Our nursing students shared their insights during this process: “In my 10 years of nursing practice, I have cared for countless patients after a fall and fracture. These are usually catastrophic, expensive and may involve a different level of care after a long recovery,” wrote Andrea Monroe; speaking from the heart, when she could weave in her own work experience with the project she was working on. Elvina Kylyukh also spoke to the benefits this undertaking could impart to elderly patients: “It is very beneficial as not coming into the clinic prevents the spread of illnesses and keeps those who have weaker immune systems, such as the elderly, from getting sick.”
Other students wrote about their enhanced ability to encourage practice change, making room for better health outcomes: “Before taking this course, I was not sure how I could make policy/practice change in the workplace. I honestly did not know I was capable of doing evidence-based research, writing a research paper of my findings, and reaching out to stakeholders to make that practice change,” wrote Nicole Arayata. She continues, “I have grown exponentially in appraising and using knowledge on how to make practice change.” Emma Kang wrote: “Throughout my career I plan to make an effort to be aware of opportunities for improvement in my own professional practice as well as policies in the hospitals I’m working for, and to use research methods to identify specific strategies for improvement and to present the evidence behind them.” Nina Oleta shared: “I never realized exactly how much work went with making a practice change that could potentially be a change not just for one unit on the hospital but for hospitals or different types of healthcare facilities all over the country…, it’s having the research to back up that idea, having the resources to implement it, and having the data to support that the idea or intervention is successful in order to permanently be implemented into practice.”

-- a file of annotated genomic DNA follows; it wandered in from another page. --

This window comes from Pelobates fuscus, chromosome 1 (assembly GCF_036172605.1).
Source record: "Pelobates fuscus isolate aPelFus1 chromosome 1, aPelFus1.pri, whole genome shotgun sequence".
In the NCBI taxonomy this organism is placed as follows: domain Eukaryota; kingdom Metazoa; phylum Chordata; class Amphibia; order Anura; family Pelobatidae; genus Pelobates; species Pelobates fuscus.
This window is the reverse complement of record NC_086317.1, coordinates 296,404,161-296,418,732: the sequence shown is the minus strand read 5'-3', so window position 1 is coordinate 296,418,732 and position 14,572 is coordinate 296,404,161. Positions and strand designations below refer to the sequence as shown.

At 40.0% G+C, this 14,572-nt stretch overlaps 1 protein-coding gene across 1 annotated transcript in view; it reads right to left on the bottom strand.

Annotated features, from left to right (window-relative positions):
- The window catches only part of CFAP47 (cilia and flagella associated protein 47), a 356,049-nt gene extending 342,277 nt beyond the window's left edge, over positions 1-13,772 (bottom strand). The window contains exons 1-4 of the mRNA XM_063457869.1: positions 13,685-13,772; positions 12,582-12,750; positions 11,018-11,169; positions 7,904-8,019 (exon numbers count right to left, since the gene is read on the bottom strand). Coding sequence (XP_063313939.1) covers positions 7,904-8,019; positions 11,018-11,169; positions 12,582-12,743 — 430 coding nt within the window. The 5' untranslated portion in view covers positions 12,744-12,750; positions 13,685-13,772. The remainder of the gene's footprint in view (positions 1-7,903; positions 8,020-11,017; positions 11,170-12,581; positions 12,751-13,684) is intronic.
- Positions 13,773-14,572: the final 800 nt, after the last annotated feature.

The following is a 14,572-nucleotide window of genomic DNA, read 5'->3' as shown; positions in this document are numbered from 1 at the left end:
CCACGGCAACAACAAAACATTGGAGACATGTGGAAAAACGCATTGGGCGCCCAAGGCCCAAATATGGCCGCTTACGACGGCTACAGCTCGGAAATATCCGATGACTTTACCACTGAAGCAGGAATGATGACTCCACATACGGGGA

This model of engaging community partners to work with our students over two quarters, across two academic courses, has been wonderfully productive, and has been appreciated by many students and community mentors alike. Community partners have appreciated working with our students and mentoring them and have gained the information which can potentially serve as evidence used by their organizations to improve health care. Our students have greatly benefited from the expertise and insights of community partners who bring a wealth of real-world experience and in-depth knowledge of the needs of the community.
* Student names are in alphabetical order. All students contributed to the investigation.
** Amy Anderson, MN, BSN, CNS, Director, Safety and Quality, Washington State Hospital Association
Centers for Disease Control (CDC) 2020. Otago exercise program. https://www.cdc.gov/homeandrecreationalsafety/pdf/falls/CDC_Falls_Compendium-2015-a.pdf#nameddest=single-interventions-exercise
Zeeh J, Reinhardt Y, Heppner HJ. Stürze im Alter [Falls in elderly people]. MMW Fortschr Med. 2017 Jul;159(13):52-58. German. doi: 10.1007/s15006-017-9589-2. PMID: 28718157.